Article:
2002 Annual

Thursday, 17 January 2002: 10:30 AM
ODRAFLOOD—a flood forecasting system for the Odra drainage basin
Heinz-Theo Mengelkamp, GKSS Research Center Geesthacht, Geesthacht, Germany; and R. Backhaus, R. Ewertowski, M. Klein, H. Messal, and Z. Wozniak
Poster PDF (110.4 kB)
In July 1997 two episodes of heavy rainfall in the upper catchment of the Odra river caused severe flooding in the Czech Republic, Poland and some areas of Germany. Hundreds of cities and villages were inundated, more than 100 casualties occured and vast areas of land were flooded for weeks. In such a critical flood situation quantitative predictions of water levels and discharges are required as well as a set of rules for the intelligent control of weirs and polders and the resulting impact of the river flow.

The ODRAFLOOD project develops a multi-scale system of coupled hydrological models that meets various demands of a comprehensive flood forecasting and warning system. The structure of the system refers to the chain of processes converting extreme rainfall and/or snow melt into runoff and river discharge, transforming the flood waves downstream, and inundating local areas.

The rainfall-runoff relationship is simulated with the land-surface scheme SEWAB (Surface Energy and Water Balance) which is applied to the whole Odra basin on grids of 7x7 km size. The excess water is routed through the river channel network by a horizontal routing scheme which is calibrated with respect to subcatchments. Forcing data from 50 synoptic stations and 1250 precipitation stations are used to force the model. Daily discharges of 29 gauging stations are used to calibrate and verify the model.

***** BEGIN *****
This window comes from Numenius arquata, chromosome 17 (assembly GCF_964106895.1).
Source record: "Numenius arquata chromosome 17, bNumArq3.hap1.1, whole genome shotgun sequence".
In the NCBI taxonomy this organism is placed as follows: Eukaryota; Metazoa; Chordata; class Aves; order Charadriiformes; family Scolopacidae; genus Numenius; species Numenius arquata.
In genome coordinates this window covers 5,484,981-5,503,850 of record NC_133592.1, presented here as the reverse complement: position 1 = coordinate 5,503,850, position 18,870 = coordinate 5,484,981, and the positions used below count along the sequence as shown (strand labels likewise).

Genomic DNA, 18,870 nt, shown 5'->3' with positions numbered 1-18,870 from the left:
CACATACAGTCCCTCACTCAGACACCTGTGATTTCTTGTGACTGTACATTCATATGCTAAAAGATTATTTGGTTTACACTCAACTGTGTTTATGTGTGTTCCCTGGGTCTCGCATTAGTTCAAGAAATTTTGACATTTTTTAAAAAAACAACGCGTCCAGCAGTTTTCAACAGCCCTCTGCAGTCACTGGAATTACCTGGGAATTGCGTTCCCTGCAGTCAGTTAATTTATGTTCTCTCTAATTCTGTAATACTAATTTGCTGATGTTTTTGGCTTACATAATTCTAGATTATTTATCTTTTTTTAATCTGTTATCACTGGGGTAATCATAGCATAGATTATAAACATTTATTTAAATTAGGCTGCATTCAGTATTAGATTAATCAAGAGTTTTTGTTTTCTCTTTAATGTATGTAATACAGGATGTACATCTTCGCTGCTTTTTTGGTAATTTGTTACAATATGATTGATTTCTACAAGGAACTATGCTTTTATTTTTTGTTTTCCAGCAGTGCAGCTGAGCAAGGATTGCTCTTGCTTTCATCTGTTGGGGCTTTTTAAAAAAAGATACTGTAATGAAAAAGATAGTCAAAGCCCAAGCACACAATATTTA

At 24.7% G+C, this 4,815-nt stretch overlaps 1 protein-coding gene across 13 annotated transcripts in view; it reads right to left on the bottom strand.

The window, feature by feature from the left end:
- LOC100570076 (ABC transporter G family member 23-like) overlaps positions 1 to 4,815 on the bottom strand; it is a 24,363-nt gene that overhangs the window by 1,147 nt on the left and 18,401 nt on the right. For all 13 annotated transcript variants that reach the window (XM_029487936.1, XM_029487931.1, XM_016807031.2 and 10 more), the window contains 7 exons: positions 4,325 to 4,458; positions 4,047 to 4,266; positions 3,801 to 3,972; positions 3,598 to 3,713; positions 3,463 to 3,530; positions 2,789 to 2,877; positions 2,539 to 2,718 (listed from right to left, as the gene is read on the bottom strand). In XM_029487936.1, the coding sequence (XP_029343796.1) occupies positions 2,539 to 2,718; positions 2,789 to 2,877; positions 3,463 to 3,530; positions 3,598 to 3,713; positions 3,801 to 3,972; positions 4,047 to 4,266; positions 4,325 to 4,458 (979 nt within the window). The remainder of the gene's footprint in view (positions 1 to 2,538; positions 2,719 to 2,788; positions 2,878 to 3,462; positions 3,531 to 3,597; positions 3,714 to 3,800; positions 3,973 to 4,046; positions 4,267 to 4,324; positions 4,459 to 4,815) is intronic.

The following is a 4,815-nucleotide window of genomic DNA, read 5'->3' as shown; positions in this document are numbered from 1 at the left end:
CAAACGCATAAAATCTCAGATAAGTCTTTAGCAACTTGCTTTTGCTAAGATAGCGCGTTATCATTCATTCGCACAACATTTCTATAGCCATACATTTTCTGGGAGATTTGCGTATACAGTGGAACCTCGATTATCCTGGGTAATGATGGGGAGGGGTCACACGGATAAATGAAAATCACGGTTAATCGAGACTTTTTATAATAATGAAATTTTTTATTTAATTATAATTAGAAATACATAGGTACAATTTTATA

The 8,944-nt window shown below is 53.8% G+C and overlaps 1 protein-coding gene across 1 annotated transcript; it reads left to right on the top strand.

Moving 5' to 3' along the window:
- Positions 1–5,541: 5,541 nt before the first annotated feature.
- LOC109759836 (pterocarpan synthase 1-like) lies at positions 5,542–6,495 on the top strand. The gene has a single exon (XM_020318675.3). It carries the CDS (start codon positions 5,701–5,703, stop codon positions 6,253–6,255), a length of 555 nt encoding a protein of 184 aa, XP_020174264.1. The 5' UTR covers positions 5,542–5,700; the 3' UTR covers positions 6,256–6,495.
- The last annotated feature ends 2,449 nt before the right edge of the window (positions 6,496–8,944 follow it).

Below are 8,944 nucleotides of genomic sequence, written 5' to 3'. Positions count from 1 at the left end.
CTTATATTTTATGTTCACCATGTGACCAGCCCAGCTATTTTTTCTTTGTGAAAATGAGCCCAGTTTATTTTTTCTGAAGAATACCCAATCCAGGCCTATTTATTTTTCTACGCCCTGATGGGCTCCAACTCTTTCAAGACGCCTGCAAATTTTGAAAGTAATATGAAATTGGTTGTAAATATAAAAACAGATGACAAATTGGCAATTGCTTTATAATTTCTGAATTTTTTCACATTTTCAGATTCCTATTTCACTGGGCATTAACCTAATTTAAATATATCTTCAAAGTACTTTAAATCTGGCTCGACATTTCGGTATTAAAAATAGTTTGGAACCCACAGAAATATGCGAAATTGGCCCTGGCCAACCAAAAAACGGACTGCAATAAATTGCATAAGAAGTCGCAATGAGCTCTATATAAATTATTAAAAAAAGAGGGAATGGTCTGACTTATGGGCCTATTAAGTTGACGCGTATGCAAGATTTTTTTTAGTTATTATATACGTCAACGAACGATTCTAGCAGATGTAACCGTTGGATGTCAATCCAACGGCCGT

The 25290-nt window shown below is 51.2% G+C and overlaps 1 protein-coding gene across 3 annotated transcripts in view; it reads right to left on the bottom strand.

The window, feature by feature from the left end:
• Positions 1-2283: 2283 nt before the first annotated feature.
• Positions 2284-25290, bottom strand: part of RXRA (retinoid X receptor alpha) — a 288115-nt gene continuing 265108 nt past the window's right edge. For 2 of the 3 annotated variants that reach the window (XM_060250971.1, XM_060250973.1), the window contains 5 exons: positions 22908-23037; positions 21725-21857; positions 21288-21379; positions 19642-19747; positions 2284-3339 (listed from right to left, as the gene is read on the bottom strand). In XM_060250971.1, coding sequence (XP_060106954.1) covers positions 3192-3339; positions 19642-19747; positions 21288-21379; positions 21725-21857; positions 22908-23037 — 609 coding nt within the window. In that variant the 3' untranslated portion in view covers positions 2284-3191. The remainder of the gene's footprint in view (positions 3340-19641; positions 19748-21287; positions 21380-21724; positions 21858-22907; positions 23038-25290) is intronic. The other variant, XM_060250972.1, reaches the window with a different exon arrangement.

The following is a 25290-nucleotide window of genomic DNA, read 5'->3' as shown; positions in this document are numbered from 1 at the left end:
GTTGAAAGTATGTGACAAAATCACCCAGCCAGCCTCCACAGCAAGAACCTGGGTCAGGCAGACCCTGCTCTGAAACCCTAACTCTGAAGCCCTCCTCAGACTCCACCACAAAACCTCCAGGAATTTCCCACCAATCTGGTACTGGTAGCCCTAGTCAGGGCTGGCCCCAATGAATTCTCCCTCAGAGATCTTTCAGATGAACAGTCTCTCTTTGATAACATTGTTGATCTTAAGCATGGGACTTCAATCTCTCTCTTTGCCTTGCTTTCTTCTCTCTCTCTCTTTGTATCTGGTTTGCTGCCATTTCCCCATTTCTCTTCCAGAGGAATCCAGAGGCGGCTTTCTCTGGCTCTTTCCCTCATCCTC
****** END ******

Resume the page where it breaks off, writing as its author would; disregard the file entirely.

Alternatively, the wave transformation in the upper and middle Odra river is simulated with the operational IMGW hydrodynamic model. In the lower Odra, flow conditions are much more complex because various types of polders and weirs, tailbacks, wind effects and lateral flows in the channel network of the estuary. These effects are simulated by the MRI hydrodynamic model.

Like a magnifier to the MRI model, the two dimensional model TRIM simulates transient heavy lateral flows and tailbacks on the main river. The complex and small-scale morphology of buildings and terrain determines the inundation of urban areas. High-resolution elevetation modles are generated for the cities of Wroclaw and Frankfrut/Oder. Inundation scenarios are simulated with the dynamical-statistical model ARCHE of DLR.

Results of off-line simulations of all model components will be presented for the Odra flood event in 1997.

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